Exploring Canada's computer crime laws: Part 1

As someone with an interest in technology, security, and the legal issues surrounding them, I often watch relevant legal cases with interest. Typically, those cases come from the United States. The CFAA has been in the news frequently of late, and not always in a good light. I was pleased to see Zoe Lofgren's proposed changes, which try to make the law less draconian.

This is typical for Canada -- we often see more about American news on topics like this than Canadian. I realized that I really didn't know what the law in Canada said about so-called computer crimes, although I've often wondered. A while back, I took an afternoon to do some reading. I was not happy when that afternoon ended. This is part one of a three-part series on what I found.

Nothing in this series of posts should be regarded as definitive. I'm not a lawyer, nor even a law student. I'm a computer science student with an amateur interest in the law.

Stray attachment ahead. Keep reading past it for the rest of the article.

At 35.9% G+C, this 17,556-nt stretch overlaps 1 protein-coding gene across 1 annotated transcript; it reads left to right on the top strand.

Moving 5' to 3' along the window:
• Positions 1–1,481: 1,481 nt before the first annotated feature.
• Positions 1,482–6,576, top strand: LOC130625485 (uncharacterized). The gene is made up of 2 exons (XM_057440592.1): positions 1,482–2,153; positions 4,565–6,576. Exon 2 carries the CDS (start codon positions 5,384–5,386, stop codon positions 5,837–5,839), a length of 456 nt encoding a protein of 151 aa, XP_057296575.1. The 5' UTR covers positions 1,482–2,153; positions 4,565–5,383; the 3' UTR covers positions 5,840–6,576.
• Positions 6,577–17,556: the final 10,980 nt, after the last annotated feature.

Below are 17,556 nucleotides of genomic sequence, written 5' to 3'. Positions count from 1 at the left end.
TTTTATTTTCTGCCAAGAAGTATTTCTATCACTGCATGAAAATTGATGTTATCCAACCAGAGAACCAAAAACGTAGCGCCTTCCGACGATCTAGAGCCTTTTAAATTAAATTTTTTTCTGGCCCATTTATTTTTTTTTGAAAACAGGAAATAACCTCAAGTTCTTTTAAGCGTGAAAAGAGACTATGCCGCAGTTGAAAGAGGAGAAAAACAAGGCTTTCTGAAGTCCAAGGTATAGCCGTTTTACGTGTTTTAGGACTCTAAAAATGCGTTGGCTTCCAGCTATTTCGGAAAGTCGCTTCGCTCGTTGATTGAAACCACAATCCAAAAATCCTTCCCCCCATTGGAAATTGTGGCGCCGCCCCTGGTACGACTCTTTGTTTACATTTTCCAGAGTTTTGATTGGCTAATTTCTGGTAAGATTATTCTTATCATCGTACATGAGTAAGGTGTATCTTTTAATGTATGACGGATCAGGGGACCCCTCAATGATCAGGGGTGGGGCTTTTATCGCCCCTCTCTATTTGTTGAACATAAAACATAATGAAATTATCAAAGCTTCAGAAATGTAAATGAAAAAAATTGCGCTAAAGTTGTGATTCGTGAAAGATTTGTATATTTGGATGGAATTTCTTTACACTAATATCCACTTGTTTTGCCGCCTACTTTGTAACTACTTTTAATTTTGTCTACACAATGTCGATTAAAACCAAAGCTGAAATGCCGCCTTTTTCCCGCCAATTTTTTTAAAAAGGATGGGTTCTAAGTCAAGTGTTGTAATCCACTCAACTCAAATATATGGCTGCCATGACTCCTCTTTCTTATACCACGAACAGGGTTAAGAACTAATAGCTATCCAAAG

Copyright Act

I started with the recent amendments to Canada's copyright law [PDF] because I knew from Kevin McArthur that it had implications for security research in Canada. He was right. There are two provisions which make computer security research difficult in Canada.

Encryption research

First, there are exceptions for encryption research.

Encryption research

30.62 (1) Subject to subsections (2) and (3), it is not an infringement of copyright for a person to reproduce a work or other subject-matter for the purposes of encryption research if

(a) it would not be practical to carry out the research without making the copy;

(b) the person has lawfully obtained the work or other subject-matter; and